PreviewHaving left Mont Ventoux off the agenda last year, the 50th Dauphine Libere (June 7-14) returns to the hors categorie climb again this year. As in 1996, when Richard Virenque took the sprint at the summit from Laurent Jalabert, leaving Miguel Indurain biding his time almost a minute back, the race takes the southern route up Ventoux from Bedoin finishing at the 1910m summit.
This year's Dauphine - one of the five stage races awarded hors categorie status this year - also caters fully to the time trial specialists, though, with a 5 km prologue and then a longish (41.2km) individual effort midway through the race, the day after the Ventoux climb. On the last weekend of the race there is plenty more climbing: the penultimate stage is from Challes-les-Eaux with an "altiport" summit finish at Megève Cote2000. There are six other climbs on the stage (three category 1) before this including the Cret de Chatillon (1,680m), the col de la Forclaz (1,157m), the col de la Croix (1,477m) and the col des Aravis (1,498m). The final stage is a circuit from Megève to Megève that takes in Sallanches, the scene of Bernard Hinault's 1980 world championship win.
Fifteen teams of eight riders have been invited to the 1,080,2km, seven-stage race, of which four will be seeking a performance that will improve their chances of being selected as wild cards for the Tour de France: Cofidfis, Big Mat-Auber, La Mutuelle de Seine-et-Marne and Vitalicio. Riders expected to take part include ONCE's Laurent Jalabert (who preferred the Tour de Suisse last year), Telekom's Bjarne Riis and Udo Bolts (last year's winner), Festina's Richard Virenque and GAN's Chris Boardman.
Richard Virenque, Laurent Brochard, Laurent Jalabert, Bo Hamburger, Evgueni Berzine or Udo Bolts, last year's winner, will all be looking to take the GC over the next week.
After the prologue on Sunday over 5 kms on the streets of Villeurbanne, the next two days will give the sprinters the chance to show their wares.
"There is something for everyone" said the Organiser Thierry Cazeneuve. By Wednesday, the strong men will come out on the 21 km climb of Ventoux (average slope of 9 per cent) - the giant in Provence - for the stage finish on top of the summit. They will get some chance to recover with a 42 kms ITT in St Paul Trois Châteaux (Drôme).
The last 3 days will be in the mountains. On June 13, the riders have to climb 6 cols before the finish on the summit of Megève.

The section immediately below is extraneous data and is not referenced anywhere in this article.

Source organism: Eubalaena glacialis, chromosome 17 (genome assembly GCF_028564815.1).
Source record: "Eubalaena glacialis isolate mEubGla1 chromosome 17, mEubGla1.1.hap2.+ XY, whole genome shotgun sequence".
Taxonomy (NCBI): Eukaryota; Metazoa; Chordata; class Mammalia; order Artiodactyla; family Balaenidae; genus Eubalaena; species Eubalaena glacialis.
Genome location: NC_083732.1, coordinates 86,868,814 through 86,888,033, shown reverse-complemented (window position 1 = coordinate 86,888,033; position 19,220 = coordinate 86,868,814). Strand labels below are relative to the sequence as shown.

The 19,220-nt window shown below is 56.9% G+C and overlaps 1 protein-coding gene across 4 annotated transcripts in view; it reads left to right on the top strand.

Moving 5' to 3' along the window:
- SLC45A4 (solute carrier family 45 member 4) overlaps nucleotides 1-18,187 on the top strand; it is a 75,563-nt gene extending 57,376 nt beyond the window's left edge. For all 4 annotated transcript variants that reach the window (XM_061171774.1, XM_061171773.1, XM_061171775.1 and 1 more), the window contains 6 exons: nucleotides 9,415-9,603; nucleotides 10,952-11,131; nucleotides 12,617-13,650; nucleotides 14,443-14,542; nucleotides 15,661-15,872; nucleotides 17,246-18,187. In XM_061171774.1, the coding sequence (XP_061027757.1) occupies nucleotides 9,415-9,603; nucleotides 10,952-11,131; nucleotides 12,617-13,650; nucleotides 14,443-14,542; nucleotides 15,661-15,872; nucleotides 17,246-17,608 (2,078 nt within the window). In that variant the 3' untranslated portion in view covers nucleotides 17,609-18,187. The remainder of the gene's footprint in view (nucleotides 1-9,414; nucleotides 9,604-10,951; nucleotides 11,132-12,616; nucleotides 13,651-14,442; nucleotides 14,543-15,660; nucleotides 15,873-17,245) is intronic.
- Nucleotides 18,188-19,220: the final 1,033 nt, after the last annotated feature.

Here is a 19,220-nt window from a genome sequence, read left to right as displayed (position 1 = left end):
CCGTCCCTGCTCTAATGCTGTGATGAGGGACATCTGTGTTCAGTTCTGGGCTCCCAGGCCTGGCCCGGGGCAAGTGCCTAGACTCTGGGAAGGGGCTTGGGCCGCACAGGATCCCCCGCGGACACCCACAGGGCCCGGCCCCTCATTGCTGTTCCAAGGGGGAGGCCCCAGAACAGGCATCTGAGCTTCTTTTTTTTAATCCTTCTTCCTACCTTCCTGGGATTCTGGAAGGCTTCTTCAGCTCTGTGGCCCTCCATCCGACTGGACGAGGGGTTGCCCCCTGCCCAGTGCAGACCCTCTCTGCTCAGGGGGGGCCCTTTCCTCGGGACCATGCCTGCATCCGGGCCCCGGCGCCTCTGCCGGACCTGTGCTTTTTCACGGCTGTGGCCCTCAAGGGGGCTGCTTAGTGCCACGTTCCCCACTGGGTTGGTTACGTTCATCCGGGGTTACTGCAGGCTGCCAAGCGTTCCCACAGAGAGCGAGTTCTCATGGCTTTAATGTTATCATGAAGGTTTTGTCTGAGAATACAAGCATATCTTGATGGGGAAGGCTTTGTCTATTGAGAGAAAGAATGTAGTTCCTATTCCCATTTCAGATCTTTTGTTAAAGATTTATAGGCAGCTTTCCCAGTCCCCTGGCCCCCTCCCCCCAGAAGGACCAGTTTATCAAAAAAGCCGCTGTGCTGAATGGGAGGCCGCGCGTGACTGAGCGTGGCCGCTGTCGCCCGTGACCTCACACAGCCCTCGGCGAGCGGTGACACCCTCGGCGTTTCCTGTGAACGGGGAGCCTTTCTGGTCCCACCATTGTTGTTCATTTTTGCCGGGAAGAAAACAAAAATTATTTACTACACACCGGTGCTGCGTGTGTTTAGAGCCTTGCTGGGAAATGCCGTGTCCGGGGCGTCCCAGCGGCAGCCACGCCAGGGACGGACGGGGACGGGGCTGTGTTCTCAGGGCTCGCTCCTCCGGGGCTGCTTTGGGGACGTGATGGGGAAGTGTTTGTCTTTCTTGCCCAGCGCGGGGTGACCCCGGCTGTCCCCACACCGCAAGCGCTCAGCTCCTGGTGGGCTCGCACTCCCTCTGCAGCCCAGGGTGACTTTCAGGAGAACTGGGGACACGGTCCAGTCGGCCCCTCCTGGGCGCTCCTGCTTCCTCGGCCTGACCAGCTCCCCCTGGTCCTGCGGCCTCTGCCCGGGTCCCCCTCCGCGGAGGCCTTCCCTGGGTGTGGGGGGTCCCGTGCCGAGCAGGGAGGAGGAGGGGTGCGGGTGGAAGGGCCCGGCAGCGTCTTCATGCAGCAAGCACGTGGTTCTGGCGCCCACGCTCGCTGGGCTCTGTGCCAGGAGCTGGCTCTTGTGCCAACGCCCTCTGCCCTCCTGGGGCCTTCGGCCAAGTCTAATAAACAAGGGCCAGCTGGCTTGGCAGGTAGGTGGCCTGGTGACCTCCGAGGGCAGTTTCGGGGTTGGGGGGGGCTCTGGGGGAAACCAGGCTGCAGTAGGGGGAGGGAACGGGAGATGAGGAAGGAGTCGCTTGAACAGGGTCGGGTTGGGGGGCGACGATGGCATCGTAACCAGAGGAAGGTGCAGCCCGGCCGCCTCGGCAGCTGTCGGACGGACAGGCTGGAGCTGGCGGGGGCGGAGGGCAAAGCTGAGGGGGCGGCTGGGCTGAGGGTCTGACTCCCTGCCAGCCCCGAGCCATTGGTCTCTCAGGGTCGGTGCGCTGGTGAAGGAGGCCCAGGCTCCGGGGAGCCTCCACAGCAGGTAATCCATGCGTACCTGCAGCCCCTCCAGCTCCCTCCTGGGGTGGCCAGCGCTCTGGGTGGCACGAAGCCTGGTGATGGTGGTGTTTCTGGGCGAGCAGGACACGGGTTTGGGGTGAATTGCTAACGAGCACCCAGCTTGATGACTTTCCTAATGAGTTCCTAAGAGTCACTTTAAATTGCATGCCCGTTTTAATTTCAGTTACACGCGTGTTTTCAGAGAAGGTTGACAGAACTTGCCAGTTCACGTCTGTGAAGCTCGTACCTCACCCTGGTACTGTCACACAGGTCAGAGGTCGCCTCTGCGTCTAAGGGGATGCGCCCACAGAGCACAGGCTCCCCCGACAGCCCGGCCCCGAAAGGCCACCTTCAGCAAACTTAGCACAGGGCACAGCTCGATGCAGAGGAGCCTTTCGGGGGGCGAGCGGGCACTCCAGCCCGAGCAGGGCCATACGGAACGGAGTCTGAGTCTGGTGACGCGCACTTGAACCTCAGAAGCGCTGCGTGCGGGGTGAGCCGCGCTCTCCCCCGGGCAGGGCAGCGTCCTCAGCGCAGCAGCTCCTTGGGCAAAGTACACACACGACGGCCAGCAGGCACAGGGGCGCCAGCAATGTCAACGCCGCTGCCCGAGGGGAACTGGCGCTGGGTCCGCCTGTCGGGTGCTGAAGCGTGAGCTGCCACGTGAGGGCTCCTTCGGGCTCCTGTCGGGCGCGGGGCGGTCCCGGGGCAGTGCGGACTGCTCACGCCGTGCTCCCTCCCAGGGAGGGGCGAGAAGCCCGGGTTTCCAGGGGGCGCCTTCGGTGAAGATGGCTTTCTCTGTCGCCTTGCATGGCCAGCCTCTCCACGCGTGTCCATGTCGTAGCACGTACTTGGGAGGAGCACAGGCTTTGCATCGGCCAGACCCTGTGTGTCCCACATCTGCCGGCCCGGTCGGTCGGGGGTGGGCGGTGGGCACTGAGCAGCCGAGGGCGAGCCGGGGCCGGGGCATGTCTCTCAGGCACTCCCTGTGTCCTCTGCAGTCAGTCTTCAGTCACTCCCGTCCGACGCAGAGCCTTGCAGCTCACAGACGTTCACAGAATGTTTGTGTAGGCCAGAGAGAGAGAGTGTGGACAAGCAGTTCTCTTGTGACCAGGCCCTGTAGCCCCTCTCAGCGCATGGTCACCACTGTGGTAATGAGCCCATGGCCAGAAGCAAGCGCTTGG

Charly Mottet, former world number one and three-times winner of the Dauphiné analysed the race: "It is an ensemble where the stages are very difficult. But this is the result of where it is situated on the calendar, given the World Cup (football), it is nearly a month before the start of the Tour de France on July 11. "The route permits all the riders to get a more structured preparation for the Tour. The Dauphiné though is not the last training chance before the Tour."
15 teams will be entering for the 1,063 kms race with the objective certain - to get one of the last wild cards into the Tour de France. Banesto is without Abraham Olano, the big loser in 1997 - he lost the GC in the last hour. The Spanish team will be led by their National Champion and 8th place getter in last year's Tour, José Maria Jimenez.
The current world champion Laurent Brochard will be riding. "I have been taking antibiotics since the Midi Libre and therefore I am short of form. His teammate Richard Virenque is coming into form though. Virenque has been surveying the alpine stages in the coming Tour for the last week and said: "I have to see what I am capable of in the Critérium, after a Midi-libre where I started to feel good."
Laurent Jalabert (Once), Udo Bolts (Deutsch Telecom) and will probably play the major role in the Tour. Thierry Cazeneuve is also looking at another of the favourites for big things, Evgueni Berzin. "He was looking good in Liège-Bastogne-Liège where he attacked for 80 kms alone at an average speed of 40 km/h."
The Critérium du Dauphiné Libéré follows the 8th Classique des Alpes, which is raced between Chambéry and Aix-les-Bains. Seven cols and côtes represent the first confrontation with the high mountains over 181.5 kms.
1947 Edouard Klabinski (Fra) 1948 Edouard Fachleitner (Fra) 1949 Lucien Lazarides (Fra) 1950 Nello Lauredi (Fra) 1951 Nello Lauredi (Fra) 1952 Jean Dotto (Fra) 1953 Lucien Teissiere (Fra) 1954 Nello Lauredi (Fra) 1955 Louison Bobet (Fra) 1956 Alex Closs (Fra) 1957 Marcel Rohrbach (Fra) 1958 Louis Rostollan (Fra) 1959 Henry Anglade (Fra) 1960 Jean Dotto (Fra) 1961 Brian Robinson (GB) 1962 Raymond Mastrotto (Fra) 1963 Jacques Anquetil (Fra) 1964 Valentin Uriona (Spa) 1965 Jacques Anquetil (Fra) 1966 Raymond Poulidor (Fra) 1969 Raymond Poulidor (Fra) 1971 Eddy Merckx (Bel) 1972 Luis Ocana (Spa) 1973 Luis Ocana (Spa) 1974 Alain Santy (Fra) 1975 Bernard Thevenet (Fra) 1976 Bernard Thevenet (Fra) 1977 Bernard Hinault (Fra) 1978 Michel Pollentier (Bel) 1979 Bernard Hinault (Fra) 1980 Johan Van de Velde (Bel) 1981 Bernard Hinault (Fra) 1982 Michel Laurent (Fra) 1983 Greg LeMond (USA) 1984 Martin Ramirez (Col) 1985 Stephen Roche (IRL) 1986 Urs Zimmermann (Swi) 1987 Charly Mottet (Fra) 1988 Luis Herrera (Col) 1989 Charly Mottet (Fra) 1990 Robert Millar (Sco) 1991 Luis Herrera (Col) 1992 Charly Mottet (Fra) 1993 Laurent Dufaux (Swi) 1994 Laurent Dufaux (Swi) 1995 Miguel Indurain (Spa) 1996 Miguel Indurain (Spa) 1997 Udo Boelts (Ger)Past winners from Mario Stiehl, Berlin